Dermot Desmond-backed Caribbean marina opens for business
Desmond invested $60m in 120-berth Glossy Bay Marina on Canouan Island
Dermot Desmond and the prime minister of St Vincent and the Grenadines, Dr Ralph Gonsalves, enjoy the opening of Glossy Bay Marina in Canouan earlier this month. Photograph: Kenton X Chance
A state-of-the-art marina in which Irish financier Dermot Desmond is a major shareholder opened on Canouan Island in the Caribbean last week, amid a lull in activism over access to the island’s beaches near a separate resort that he developed several years ago.
Desmond has invested an estimated $60 million (€56.5 million) in the 120-berth Glossy Bay Marina and is expected to spend a further $30 million annually over the next three to four years.
“This is going to be the gateway of tourism in Canouan and the Southern Grenadines. Our objective here is to create something that is identifiable with the Grenadines. It is like the Eiffel Tower, if I may say, of the Grenadines,” he said in an interview after the opening ceremony, which also heard an address from the prime minister of St Vincent and the Grenadines, Ralph Gonsalves, and other investors. Italian investor, Antonio Saladino invested $25 million in the project.
Andres Pignataro, another Italian, is now running Pink Sands Club, the resort that Desmond developed in the north of Canouan before a disagreement among investors saw the Irishman confining his investments to the south.
The marina project, which boundaries with the Canouan Airport, where Desmond parks his private jet, will also include berths for 24 “super yachts” and an equal amount of “ultra high-end private villas”.
Desmond said: “When we build these buildings here, I think it will be as identifiable to the Grenadines as the Leaning Tower of Pisa, as the Eiffel Tower, as Buckingham Place.”
Canouan, a part of the nation of St Vincent and the Grenadines in the southeastern Caribbean, is a 1,200-acre island, two-thirds of which have been leased to foreign investors. The tourism developments on the islands leave islanders sandwiched in a “village” in the centre of the island.
The indigenous population has complained about a number of issues on the island, including the state of public infrastructure where the local community lives, the absence of secondary education on the island and access to beaches in the island’s north.
They say that resort owners in the north of Canouan seem to be offering a type of exclusivity impractical in a country where all beaches are public, by law.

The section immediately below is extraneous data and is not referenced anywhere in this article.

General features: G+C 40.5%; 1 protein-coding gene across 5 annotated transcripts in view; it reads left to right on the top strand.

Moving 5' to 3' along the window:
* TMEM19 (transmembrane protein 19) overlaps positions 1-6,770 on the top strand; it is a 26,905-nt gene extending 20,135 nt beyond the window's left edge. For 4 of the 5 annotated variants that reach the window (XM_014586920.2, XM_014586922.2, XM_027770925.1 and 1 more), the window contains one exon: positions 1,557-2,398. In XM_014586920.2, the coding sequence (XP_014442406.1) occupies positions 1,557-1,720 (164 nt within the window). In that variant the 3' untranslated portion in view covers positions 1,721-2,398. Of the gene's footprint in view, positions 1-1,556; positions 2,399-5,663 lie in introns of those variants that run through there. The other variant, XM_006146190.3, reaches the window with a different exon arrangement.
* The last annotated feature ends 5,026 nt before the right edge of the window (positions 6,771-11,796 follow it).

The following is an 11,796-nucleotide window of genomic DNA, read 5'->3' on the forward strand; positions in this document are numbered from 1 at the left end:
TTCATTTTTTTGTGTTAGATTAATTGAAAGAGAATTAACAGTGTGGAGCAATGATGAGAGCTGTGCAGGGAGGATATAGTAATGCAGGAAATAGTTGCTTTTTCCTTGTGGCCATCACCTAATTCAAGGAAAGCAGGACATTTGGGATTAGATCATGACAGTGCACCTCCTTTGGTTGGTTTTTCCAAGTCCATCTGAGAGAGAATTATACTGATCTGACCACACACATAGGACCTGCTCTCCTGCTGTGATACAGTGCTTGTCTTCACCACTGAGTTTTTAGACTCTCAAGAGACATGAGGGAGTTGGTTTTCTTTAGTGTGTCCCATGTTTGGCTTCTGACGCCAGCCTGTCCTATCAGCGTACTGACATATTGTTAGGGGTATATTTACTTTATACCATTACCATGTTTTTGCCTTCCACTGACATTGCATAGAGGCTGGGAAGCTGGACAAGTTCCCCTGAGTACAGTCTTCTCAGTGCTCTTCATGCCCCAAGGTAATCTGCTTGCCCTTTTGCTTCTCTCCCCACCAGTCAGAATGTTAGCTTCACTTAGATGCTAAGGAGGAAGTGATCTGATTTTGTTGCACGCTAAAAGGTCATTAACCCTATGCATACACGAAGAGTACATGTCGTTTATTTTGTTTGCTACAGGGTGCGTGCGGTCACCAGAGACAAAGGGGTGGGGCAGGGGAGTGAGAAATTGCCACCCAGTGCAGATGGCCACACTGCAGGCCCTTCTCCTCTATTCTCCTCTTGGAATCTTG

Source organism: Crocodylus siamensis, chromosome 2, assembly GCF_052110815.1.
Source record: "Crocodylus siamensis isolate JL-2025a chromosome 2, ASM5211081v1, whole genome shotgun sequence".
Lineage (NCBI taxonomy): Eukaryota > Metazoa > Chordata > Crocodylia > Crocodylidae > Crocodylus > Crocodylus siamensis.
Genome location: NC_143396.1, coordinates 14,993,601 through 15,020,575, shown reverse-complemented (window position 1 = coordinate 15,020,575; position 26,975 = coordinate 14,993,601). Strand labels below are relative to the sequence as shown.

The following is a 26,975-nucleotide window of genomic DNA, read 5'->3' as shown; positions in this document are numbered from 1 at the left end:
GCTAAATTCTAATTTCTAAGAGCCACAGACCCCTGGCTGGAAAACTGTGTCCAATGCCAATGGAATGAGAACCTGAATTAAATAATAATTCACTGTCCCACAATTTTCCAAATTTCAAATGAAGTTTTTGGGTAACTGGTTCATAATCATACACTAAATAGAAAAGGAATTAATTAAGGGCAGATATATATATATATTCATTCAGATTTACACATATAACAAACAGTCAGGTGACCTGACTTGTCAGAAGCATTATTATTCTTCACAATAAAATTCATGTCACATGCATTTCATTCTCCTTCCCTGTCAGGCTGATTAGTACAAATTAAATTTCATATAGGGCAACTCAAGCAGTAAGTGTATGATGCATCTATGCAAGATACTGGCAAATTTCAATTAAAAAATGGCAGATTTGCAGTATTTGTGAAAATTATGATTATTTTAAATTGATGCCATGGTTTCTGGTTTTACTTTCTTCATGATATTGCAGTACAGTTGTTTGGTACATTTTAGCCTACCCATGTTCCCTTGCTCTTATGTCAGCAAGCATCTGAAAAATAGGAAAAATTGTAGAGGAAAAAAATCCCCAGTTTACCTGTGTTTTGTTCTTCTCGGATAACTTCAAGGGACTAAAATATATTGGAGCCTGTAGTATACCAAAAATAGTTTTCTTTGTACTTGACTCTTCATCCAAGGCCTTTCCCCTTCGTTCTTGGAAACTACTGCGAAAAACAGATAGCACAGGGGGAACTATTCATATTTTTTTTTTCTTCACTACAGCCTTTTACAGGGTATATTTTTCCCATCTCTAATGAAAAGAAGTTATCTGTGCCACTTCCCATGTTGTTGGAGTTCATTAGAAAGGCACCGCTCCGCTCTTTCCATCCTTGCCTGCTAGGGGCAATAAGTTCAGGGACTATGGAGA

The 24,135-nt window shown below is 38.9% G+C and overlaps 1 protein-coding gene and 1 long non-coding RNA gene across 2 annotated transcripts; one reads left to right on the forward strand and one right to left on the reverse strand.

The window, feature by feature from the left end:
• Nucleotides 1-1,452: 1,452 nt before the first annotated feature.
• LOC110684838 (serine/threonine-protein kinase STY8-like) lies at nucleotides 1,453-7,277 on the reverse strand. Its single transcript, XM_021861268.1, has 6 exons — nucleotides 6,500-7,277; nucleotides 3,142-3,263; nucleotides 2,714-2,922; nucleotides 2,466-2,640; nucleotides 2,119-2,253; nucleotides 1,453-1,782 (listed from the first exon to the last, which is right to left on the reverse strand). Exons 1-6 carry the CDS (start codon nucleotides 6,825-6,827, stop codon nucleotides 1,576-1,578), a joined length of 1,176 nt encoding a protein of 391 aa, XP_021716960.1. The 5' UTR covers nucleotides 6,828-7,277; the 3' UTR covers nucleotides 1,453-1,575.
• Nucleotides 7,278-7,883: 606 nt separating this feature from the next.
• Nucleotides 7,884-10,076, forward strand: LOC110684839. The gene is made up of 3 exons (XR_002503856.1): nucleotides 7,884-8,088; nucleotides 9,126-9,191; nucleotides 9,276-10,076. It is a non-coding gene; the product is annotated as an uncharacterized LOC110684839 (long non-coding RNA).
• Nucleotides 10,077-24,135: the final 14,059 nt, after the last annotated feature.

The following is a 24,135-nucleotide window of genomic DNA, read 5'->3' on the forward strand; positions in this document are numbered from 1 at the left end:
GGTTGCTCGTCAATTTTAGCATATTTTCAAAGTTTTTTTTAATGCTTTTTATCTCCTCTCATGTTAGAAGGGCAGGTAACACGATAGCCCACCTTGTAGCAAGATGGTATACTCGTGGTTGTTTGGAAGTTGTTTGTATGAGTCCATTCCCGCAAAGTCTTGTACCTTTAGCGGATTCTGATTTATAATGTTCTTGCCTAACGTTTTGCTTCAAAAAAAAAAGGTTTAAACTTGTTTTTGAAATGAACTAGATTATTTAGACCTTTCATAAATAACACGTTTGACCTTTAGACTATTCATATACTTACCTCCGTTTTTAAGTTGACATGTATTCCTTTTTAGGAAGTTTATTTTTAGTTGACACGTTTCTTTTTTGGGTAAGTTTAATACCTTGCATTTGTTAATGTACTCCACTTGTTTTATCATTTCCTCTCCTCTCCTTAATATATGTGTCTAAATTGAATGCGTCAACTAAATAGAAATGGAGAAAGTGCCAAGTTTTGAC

Pink Sands Club is a super exclusive tourist facility – the cheapest room goes for $1,400 a night, inclusive of breakfast and access to all the resorts facilities.
Desmond has assured islanders that they would not be restricted from accessing the marina, which boundaries with another of the island’s beautiful white sand beaches, which are washed by the turquoise Caribbean Sea.
“We don’t do exclusivity at all. We are in partnership with everybody. Everyone is a part of here. We are guests of the nation of St Vincent and so, therefore, we are guests, we are not the owners,” Desmond said.
He added that the marina is “an exclusive area but we are not exclusive to people that own the place. And the people that own the place are Vincentians.”
Asked to comment on the beach access issue in the north of the island, Desmond said: “It can never be restrictive. There is a saying that my mom used to say to me: ‘What you resist persists.’ So if you keep on resisting something it would persist. I would say just embrace everybody. This is a partnership . . . It doesn’t matter what class, creed or colour, what you don’t want to have is not good people.”
The beach access issue has been going on since 1999, when Gonsalves, then as opposition leader, weighed in behind the residents of the island in their objections. But since coming to office, Gonsalves’ government has sold even more lands to developers.
As minister of finance, he has also noted the importance of Canouan to the Vincentian economy and has repeatedly asked nationals to “compromise without being compromising”.
In his speech at the opening ceremony, Gonsalves said that development of the “village” in Canouan must keep pace with the rest of the island. “We can’t be having these extraordinarily top-of-the-line facilities in the south and in the north without the village being further improved,” he said, adding that while significant improvements have been made, further improvements are needed.
“And I see that as an obligation of the investors to work very much with the government to develop the village. I think that is a very important thing. We have to make it a community,” said Gonsalves, who government owns about a 15 per cent stake in the marina.
Among the guests at the opening ceremony was Terrance Bynoe, a Canouan islander who has over the last 17 years led activism to ensure access to the island’s beaches. Bynoe said that he and his fellow activists had shelved their agitations pending the outcome of talks that they held on the weekend with Pignataro about access to beaches in Canouan’s north.
However, Bynoe has since rejected a set of stringent rules proposed by the management of Pink Sands Club under which islanders could access the beach.